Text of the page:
- Sage & Mint: About four weeks in, my babies both became very colicky, and one of the issues was breast milk over supply. At the recommendation of my fantastic lactation consultant, Annie Brown, I began taking sage and mint tea. At first I tried the mint, mostly because it tasted good and was readily available at Whole Foods. Once I added in the sage, I saw a massive difference in my supply and the boy’s demeanor (as well as their gas and poops if you’d really like to know!) It was extremely effective for me and if I missed a day I would see my supply bump up within a day. Around three and a half months I weaned off this tea and my supply evened out.
- Nettles: Post-partum hair loss was one of those things I just hoped I would somehow get out of, but my hair began to fall out around four and a half months. I began taking nettle infusions – a stronger version of tea where you pour hot water over the herbs, then let it steep for hours before drinking. When I took the nettle infusions I noticed my hair fall out less. It also is packed with B vitamins and minerals, as well as iron, all things that you need post-partum. I have struggled to keep up with it, just because I struggle to find time for basic things like work, and showering, but I hope to get back on it to help my hair regrow.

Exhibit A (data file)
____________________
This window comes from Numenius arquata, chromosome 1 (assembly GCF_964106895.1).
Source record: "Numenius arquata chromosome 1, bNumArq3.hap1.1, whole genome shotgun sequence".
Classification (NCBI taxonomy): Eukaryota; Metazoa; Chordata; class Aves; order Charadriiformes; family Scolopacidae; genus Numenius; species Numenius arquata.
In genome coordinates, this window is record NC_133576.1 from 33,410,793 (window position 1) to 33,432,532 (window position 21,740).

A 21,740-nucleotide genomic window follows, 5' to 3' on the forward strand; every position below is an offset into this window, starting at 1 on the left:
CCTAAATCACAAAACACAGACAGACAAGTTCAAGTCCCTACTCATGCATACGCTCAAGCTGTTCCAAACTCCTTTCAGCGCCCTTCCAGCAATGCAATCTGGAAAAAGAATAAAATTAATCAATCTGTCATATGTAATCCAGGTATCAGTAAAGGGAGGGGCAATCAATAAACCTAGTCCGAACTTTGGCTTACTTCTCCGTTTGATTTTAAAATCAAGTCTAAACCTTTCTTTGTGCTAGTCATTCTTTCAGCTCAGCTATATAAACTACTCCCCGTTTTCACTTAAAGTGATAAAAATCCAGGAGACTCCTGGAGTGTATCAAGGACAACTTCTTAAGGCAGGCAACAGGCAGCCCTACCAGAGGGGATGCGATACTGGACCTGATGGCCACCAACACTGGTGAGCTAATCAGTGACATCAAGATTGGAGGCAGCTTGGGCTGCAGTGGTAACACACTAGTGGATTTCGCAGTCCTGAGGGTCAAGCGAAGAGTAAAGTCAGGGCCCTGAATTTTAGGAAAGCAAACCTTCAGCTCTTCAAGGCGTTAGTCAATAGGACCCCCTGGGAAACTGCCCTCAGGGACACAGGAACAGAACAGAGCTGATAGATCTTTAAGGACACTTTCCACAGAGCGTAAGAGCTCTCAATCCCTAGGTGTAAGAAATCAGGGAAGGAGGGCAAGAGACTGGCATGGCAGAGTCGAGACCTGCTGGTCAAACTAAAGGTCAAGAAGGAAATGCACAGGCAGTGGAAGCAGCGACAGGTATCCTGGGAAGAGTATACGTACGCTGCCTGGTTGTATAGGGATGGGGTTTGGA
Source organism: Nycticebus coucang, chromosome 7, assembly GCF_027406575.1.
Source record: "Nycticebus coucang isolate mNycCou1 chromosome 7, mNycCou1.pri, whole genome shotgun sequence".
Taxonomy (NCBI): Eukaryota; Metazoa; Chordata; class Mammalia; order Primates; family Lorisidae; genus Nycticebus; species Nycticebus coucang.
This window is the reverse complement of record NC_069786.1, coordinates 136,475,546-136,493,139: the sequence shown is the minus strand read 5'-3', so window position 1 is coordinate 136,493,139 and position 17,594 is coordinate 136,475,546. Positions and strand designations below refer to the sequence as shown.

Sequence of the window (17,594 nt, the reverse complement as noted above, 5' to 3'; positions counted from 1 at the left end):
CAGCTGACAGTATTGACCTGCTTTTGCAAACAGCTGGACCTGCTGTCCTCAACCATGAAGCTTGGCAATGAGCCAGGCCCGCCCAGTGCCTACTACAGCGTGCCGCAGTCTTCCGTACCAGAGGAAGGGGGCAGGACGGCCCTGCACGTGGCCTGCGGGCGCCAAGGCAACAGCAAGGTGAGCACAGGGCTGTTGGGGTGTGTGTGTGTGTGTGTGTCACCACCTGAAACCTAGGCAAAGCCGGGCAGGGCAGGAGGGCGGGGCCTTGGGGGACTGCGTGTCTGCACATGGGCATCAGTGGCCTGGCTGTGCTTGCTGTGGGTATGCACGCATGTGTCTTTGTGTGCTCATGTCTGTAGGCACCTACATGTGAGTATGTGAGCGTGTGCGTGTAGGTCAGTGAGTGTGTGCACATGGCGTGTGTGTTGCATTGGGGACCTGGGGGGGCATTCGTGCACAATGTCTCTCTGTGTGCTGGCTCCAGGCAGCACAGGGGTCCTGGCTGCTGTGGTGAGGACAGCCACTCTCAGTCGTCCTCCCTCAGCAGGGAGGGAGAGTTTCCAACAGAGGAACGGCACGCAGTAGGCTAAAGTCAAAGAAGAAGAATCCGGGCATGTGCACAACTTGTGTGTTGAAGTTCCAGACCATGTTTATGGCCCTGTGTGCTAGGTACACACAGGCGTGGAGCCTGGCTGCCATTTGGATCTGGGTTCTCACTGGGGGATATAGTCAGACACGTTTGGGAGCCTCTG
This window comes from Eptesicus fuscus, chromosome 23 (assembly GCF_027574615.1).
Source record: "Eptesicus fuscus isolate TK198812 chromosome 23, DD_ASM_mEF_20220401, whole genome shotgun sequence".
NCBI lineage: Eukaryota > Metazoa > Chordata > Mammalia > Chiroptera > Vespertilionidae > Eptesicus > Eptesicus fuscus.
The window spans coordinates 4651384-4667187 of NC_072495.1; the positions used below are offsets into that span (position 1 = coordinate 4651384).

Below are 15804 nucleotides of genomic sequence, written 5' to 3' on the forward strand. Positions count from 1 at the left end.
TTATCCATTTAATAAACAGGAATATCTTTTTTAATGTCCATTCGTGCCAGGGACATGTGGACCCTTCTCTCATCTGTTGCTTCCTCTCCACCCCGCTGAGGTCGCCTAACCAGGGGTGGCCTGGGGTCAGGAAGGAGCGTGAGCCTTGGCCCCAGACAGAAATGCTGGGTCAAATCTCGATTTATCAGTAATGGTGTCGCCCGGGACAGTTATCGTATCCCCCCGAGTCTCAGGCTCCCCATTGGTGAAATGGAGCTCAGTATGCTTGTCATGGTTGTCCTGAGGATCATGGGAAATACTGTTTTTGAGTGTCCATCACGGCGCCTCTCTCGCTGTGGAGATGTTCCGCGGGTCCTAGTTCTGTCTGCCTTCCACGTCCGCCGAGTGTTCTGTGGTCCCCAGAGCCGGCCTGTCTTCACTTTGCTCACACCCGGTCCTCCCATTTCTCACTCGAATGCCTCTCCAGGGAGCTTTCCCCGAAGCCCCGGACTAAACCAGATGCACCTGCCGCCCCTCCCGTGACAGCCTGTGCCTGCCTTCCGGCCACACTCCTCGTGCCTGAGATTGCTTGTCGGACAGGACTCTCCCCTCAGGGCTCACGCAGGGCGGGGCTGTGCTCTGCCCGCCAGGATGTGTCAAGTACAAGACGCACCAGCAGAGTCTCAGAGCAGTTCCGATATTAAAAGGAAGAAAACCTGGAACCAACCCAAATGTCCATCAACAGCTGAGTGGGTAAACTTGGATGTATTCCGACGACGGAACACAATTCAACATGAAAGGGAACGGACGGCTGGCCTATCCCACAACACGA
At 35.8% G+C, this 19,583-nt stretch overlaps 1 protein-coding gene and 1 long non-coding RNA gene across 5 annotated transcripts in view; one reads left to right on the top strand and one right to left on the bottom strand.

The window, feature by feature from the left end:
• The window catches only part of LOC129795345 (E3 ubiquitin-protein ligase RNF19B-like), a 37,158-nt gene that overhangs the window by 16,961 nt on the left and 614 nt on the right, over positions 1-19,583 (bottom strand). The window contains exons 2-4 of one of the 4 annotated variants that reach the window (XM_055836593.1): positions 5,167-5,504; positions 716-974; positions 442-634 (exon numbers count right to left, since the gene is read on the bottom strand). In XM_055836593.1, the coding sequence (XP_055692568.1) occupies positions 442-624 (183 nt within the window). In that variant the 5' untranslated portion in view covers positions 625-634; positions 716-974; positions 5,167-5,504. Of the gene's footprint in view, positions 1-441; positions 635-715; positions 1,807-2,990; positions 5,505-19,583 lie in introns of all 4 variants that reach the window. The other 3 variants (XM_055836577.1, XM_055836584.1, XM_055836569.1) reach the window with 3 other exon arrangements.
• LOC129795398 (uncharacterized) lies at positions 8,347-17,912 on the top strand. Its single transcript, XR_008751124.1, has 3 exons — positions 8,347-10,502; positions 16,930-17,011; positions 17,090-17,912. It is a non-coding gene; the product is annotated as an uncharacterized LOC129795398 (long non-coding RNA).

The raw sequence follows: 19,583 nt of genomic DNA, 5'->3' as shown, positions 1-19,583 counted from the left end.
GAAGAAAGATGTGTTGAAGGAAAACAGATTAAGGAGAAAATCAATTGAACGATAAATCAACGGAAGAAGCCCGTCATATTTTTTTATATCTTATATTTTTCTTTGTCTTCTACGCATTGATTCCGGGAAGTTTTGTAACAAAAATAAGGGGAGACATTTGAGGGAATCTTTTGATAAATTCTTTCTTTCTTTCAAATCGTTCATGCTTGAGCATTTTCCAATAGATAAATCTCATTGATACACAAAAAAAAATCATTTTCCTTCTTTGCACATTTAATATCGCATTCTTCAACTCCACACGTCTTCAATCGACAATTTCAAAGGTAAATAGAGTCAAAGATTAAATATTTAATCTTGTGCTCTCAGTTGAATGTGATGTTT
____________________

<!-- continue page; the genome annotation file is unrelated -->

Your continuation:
- Adaptogens – All of them: I began adding adaptogens back to my smoothies a couple months post-partum. I have played around with them, making sure that they don’t affect my milk supply, and they haven’t. I am pretty cautious about ingesting anything, just in case it affects my milk supply or Sawyer’s eczema. But I am confident that I have only seen benefits from adaptogens. I love the new line from Maikana Foods & Indigo Acupuncture that we just started carrying in our Shop. They offer two blends, Energize or Relax, and I love that they have handcrafted these to be a combination of all the best adaptogens. I have been putting Energize (ashwagandha, reishi, astralagus, eleuthro, rhodiola) in my oatmeal in the morning and I definitely feel a difference in my focus and stamina throughout the morning.